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Friday, September 19, 2014

A White Lawyer's Take on The New Jim Crow, By Brian Moran, Esq. - Guest Blogger

Progressive Prison Project

Innocent Spouse & Children Project

Greenwich, Connecticut


A White Lawyer's Take on The New Jim Crow

By Brian Moran, Esq. - Guest Blogger




Brian Moran is the lead writer of the new, important book, "The Justice Imperative: How Hyper-Incarceration Has Hijacked The American Dream." It exposes in great detail the truth about the Connecticut criminal justice and prison process, and how we are all paying for it.  It also gives specific recommendations as to how we, and our legislators, can make effective changes immediately. We urge all of our friends, colleagues and readers to order and read this book. Please order individual copies through Amazon and group copies through the book website, thejusticeimperative.org. Thank you. - Jeff 
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Last year, after reading Michelle Alexander’s book “The New Jim Crow – Mass Incarceration In the Age of Colorblindness”, I came away thinking this will go down as one of the most important books of the 21st Century.  In the year since then, nothing has transpired to change my mind.  If anything, the discussion in this country on race has amped up.

It is difficult to put race aside when discussing major urban issues, especially mass incarceration.  However, if you take race out of the equation for a moment and look at our prison system strictly from a policy or economic standpoint, an inexorable conclusion is reached:  mass incarceration is simply bad policy.  It is a terrible deal for taxpayers.  The corrections system is enormously expensive and largely ineffective.  As a consequence, the taxpayer does not get bang for his or her hard-earned tax dollars.  In Connecticut, we pay over $1 billion annually on corrections.  It costs $51,000 annually per bed to house an inmate in our state prisons, the third highest rate in the country.  Yet, Connecticut has a recidivism  rate well above the national average, with close to two-thirds of released inmates returning to prison within two to three years.  This revolving door, directly and indirectly, places further strains on our state’s budget.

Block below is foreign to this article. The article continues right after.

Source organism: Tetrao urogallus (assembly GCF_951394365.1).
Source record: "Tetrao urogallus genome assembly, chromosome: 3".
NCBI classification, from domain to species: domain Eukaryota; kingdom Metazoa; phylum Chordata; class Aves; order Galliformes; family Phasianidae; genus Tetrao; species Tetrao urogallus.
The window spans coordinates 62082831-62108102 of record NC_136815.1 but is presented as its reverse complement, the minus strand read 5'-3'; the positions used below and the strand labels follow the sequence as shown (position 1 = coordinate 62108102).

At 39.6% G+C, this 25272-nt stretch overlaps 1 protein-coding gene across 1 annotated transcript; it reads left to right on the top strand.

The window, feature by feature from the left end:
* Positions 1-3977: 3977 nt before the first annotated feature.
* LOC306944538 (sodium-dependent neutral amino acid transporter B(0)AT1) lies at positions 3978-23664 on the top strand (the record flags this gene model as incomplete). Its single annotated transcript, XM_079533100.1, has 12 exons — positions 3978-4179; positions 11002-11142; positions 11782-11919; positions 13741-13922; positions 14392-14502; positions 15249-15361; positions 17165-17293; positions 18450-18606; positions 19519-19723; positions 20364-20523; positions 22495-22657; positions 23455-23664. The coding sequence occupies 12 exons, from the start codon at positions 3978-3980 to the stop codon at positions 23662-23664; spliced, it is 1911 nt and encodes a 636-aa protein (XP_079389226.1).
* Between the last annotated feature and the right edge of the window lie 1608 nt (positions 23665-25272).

If a CEO at a Fortune 500 Company produced the operating results of our corrections system, he or she would face a shareholder revolt.  So why has there been no taxpayer revolt or outcry?  I would suggest it is a product of a lack of attention and the wide acceptance of the mantra that tough on crime policies necessarily serve the public’s desire for safety.
 

Unlike a lot of the problems we face, our prison system is one that is solvable.  One needs only to look at the proven success of reforms enacted in both red and blue states.  By (1) right-sizing our prison population, (2) using prisons primarily for hard-core, violent criminals and (3) re-investing the cost savings from such right-sizing on drug and mental health treatments and post-release support, we can realize a trifecta of benefits: reduced costs; lower recidivism; and improved crime rates.  Taxpayers should rally behind right-sizing and proven prison reforms.